More Wilber and Archie
The drover, his shirt tail flapping, heard the voices from the landing and fired the pistol through the window. Wilber leaped backward, slamming into Archie. The combination weight of the two men shattered the guardrail and both men tumbled to the ground.
Mrs. Simpson, and her daughter Emily, were passing by at the time. Mrs. Simpson clapped a hand over Emily’s eyes and hurried off, tossing back the words, “Shameful Whore-sons.”
“Help,” Archie cried. One hand squeezing his thigh and the other feebliy waving in the air.
“Damn, that drover is pissed,” Wilber said, standing and brushing himself off. “Get up, Archie. That loco might take another shot at us.”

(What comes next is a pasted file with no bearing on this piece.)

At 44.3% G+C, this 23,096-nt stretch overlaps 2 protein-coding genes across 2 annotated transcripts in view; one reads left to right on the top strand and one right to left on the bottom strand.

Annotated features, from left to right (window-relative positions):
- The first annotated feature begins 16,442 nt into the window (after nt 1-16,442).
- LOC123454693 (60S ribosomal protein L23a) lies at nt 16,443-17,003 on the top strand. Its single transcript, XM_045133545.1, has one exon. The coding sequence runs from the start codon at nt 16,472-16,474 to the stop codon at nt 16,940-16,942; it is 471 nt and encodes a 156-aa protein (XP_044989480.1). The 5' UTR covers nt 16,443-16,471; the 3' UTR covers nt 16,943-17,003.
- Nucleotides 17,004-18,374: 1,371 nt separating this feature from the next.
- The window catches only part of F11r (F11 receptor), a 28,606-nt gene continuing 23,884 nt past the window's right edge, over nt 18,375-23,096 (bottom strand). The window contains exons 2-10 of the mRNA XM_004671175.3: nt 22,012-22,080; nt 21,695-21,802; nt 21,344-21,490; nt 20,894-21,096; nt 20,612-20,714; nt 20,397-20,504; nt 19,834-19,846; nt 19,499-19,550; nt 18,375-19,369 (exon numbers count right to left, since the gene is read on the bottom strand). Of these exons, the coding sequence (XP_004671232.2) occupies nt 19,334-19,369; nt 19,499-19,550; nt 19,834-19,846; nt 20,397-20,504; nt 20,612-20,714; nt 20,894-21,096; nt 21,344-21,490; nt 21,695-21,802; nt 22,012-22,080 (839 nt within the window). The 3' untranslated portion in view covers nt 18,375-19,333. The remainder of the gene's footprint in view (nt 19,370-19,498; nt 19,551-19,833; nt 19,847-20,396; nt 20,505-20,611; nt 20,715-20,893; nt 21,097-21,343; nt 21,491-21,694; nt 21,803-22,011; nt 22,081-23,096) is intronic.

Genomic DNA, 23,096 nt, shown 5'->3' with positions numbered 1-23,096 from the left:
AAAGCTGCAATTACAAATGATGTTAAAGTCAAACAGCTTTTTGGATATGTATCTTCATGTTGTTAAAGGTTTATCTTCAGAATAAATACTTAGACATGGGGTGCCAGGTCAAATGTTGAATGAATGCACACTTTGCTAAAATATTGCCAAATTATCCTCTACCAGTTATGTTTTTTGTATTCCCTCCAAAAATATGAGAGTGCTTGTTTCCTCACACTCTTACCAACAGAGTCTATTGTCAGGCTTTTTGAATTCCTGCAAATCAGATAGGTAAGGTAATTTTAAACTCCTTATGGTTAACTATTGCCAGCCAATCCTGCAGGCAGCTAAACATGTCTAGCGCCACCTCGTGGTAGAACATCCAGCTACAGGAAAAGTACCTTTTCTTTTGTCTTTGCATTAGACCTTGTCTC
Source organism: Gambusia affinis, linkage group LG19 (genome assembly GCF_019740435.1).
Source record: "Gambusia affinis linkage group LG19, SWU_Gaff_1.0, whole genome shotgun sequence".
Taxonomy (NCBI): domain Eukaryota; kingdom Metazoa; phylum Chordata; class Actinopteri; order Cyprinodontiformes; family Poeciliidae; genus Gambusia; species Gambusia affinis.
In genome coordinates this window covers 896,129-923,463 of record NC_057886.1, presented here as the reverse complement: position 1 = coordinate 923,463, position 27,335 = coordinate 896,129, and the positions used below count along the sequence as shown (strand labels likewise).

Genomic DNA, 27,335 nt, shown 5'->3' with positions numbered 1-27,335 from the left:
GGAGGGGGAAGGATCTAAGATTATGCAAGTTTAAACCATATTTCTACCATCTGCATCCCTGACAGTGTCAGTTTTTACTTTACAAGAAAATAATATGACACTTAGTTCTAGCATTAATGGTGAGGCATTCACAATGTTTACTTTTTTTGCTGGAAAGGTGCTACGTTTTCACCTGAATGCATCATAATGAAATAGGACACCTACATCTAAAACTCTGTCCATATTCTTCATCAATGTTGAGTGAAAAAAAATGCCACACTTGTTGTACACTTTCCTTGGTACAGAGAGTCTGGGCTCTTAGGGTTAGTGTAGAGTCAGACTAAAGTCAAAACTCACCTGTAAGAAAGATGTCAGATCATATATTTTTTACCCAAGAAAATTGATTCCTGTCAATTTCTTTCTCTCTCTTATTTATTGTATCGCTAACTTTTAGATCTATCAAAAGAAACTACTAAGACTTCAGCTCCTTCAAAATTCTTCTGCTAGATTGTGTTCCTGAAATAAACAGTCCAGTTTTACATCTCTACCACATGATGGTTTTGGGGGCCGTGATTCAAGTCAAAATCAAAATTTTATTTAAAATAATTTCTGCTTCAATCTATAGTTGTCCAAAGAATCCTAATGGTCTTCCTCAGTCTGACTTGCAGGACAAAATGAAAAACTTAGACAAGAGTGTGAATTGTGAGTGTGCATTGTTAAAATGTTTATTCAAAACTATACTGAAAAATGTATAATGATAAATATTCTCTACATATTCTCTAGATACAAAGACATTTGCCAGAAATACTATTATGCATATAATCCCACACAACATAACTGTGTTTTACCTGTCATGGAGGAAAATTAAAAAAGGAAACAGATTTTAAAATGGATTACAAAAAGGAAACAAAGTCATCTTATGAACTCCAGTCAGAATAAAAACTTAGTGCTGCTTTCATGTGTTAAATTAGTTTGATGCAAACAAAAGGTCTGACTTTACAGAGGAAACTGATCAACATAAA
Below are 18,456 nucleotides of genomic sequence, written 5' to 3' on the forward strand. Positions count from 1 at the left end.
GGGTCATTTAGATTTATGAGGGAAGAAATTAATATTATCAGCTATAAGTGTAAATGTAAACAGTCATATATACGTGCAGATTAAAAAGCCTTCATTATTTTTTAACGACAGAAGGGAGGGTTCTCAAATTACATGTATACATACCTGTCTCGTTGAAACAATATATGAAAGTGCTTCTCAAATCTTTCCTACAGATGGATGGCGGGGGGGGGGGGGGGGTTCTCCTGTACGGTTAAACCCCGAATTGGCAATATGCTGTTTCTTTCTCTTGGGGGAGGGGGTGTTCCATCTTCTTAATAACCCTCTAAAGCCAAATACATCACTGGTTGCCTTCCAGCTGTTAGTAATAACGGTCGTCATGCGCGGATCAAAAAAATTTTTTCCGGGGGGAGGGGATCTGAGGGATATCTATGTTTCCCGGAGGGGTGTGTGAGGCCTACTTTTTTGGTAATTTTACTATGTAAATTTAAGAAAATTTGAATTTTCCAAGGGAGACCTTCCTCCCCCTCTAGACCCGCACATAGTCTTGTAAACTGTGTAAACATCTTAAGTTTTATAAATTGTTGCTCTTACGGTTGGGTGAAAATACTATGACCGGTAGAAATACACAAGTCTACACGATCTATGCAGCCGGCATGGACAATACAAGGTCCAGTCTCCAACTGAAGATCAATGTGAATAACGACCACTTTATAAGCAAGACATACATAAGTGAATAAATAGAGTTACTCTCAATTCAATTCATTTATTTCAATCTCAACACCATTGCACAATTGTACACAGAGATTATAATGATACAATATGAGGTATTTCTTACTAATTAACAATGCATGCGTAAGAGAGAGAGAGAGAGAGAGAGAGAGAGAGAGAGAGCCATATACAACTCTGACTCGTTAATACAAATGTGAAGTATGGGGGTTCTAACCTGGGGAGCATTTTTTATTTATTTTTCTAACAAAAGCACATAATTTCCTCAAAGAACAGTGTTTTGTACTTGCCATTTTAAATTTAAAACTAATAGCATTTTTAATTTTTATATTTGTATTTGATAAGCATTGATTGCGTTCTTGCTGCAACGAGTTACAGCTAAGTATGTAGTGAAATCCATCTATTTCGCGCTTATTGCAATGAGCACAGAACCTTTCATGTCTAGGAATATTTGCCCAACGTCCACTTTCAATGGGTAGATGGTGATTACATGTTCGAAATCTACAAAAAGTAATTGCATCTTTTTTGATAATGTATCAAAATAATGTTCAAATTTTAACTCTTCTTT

“Wilber, listen closely, you need to go get Doc Vincent. I think my leg’s broke.”
The next afternoon, Archie was sunning himself outside the Longhorn saloon. His leg in a cast, his crutch leaning against the hitching rack.
“Psst, Archie,” Wilber called from the alley. “Mable’s hanging her bloomers out back. You wanta come look?”